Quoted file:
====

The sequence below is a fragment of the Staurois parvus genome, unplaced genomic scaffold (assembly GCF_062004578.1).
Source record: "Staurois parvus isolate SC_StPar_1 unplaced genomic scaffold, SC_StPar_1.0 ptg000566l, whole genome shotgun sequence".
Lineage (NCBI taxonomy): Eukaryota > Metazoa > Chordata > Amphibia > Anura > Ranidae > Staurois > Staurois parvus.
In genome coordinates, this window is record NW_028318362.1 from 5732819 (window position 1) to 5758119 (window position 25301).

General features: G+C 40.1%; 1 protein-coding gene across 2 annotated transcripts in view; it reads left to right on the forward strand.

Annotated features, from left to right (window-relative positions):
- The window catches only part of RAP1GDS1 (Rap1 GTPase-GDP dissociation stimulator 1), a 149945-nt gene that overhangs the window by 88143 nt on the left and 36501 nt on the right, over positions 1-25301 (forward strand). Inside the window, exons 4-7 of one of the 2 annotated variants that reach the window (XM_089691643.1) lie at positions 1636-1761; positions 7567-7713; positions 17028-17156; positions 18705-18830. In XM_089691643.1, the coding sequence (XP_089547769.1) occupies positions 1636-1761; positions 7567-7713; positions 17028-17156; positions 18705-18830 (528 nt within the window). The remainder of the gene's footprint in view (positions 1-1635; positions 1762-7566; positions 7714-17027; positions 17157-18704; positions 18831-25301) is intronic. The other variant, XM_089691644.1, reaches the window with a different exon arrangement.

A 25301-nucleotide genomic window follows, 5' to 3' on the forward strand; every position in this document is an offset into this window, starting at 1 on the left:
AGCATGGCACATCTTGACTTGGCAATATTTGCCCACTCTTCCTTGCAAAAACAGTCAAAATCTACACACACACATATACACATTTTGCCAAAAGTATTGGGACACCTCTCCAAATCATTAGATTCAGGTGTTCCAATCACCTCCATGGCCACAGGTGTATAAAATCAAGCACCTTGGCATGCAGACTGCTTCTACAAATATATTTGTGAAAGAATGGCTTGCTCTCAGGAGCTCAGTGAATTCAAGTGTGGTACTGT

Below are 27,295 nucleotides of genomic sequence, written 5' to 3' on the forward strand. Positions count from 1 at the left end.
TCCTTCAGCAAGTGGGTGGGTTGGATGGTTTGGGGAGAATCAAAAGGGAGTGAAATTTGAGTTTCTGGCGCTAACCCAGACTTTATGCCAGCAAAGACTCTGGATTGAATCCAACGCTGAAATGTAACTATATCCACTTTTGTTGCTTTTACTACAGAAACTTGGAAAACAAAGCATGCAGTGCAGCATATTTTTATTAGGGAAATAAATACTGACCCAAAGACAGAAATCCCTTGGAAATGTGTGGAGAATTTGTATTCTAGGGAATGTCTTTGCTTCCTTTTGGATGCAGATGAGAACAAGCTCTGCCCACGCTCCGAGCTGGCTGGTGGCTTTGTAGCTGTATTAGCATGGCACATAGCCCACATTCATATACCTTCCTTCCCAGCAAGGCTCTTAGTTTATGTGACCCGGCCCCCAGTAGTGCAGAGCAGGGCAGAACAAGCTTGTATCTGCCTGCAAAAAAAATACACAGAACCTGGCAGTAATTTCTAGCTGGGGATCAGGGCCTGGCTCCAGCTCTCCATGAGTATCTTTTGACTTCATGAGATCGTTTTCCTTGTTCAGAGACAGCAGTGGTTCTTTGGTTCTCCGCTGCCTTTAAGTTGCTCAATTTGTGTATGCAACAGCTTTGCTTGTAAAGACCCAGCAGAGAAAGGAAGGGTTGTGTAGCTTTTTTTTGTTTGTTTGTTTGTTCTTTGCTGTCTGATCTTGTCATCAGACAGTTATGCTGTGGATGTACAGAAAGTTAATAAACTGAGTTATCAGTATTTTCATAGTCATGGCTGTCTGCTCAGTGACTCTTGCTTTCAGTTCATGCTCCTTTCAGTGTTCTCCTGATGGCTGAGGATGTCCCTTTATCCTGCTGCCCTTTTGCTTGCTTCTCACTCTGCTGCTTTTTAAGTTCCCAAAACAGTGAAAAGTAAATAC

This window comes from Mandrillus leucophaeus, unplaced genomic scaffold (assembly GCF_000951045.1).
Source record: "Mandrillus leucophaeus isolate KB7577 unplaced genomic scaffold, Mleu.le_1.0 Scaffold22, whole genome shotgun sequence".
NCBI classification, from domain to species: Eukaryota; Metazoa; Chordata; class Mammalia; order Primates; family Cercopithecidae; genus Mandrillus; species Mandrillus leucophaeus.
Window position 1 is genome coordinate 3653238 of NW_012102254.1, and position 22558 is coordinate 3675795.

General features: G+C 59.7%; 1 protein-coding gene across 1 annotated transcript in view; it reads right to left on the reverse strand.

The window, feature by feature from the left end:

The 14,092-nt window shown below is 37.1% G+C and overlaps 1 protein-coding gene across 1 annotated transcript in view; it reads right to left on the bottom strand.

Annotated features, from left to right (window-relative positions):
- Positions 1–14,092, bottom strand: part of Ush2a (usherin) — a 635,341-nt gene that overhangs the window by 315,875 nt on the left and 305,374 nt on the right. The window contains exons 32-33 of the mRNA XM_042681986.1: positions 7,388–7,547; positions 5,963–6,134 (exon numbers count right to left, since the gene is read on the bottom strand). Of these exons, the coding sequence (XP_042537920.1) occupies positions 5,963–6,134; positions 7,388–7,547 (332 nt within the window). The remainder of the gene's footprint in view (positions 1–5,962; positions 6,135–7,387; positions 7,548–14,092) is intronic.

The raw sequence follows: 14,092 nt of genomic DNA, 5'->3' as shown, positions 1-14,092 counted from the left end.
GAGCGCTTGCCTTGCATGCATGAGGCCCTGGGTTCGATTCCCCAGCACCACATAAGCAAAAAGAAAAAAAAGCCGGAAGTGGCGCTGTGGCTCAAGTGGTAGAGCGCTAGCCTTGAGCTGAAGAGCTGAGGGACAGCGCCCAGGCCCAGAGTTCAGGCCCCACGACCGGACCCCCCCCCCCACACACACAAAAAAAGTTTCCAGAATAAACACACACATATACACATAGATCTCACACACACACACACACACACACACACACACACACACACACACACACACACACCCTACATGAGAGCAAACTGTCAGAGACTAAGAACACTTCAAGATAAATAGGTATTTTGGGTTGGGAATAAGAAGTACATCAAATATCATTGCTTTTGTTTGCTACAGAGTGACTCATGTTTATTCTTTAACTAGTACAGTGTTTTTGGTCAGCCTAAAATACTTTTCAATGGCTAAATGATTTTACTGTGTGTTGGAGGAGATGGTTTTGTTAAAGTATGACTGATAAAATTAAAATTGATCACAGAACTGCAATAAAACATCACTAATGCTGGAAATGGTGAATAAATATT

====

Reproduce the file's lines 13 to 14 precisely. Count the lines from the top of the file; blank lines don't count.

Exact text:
Source record: "Mandrillus leucophaeus isolate KB7577 unplaced genomic scaffold, Mleu.le_1.0 Scaffold22, whole genome shotgun sequence".
NCBI classification, from domain to species: Eukaryota; Metazoa; Chordata; class Mammalia; order Primates; family Cercopithecidae; genus Mandrillus; species Mandrillus leucophaeus.